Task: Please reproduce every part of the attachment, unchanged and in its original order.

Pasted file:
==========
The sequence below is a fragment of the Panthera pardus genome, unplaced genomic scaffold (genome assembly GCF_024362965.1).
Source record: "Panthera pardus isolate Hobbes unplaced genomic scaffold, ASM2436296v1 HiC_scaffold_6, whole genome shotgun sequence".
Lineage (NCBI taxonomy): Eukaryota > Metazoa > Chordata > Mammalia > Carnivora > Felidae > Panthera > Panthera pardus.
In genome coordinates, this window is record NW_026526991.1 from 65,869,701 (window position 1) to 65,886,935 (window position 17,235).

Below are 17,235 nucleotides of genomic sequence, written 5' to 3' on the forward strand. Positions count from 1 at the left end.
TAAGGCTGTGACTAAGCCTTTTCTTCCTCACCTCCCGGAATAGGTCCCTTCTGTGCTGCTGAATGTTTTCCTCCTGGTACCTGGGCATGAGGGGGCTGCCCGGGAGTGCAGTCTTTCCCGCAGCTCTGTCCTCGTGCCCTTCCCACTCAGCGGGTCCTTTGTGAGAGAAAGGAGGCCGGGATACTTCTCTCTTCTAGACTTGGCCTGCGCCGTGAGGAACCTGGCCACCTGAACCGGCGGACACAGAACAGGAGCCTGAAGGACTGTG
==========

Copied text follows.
The sequence below is a fragment of the Panthera pardus genome, unplaced genomic scaffold (genome assembly GCF_024362965.1).
Source record: "Panthera pardus isolate Hobbes unplaced genomic scaffold, ASM2436296v1 HiC_scaffold_6, whole genome shotgun sequence".
Lineage (NCBI taxonomy): Eukaryota > Metazoa > Chordata > Mammalia > Carnivora > Felidae > Panthera > Panthera pardus.
In genome coordinates, this window is record NW_026526991.1 from 65,869,701 (window position 1) to 65,886,935 (window position 17,235).

Below are 17,235 nucleotides of genomic sequence, written 5' to 3' on the forward strand. Positions count from 1 at the left end.
TAAGGCTGTGACTAAGCCTTTTCTTCCTCACCTCCCGGAATAGGTCCCTTCTGTGCTGCTGAATGTTTTCCTCCTGGTACCTGGGCATGAGGGGGCTGCCCGGGAGTGCAGTCTTTCCCGCAGCTCTGTCCTCGTGCCCTTCCCACTCAGCGGGTCCTTTGTGAGAGAAAGGAGGCCGGGATACTTCTCTCTTCTAGACTTGGCCTGCGCCGTGAGGAACCTGGCCACCTGAACCGGCGGACACAGAACAGGAGCCTGAAGGACTGTG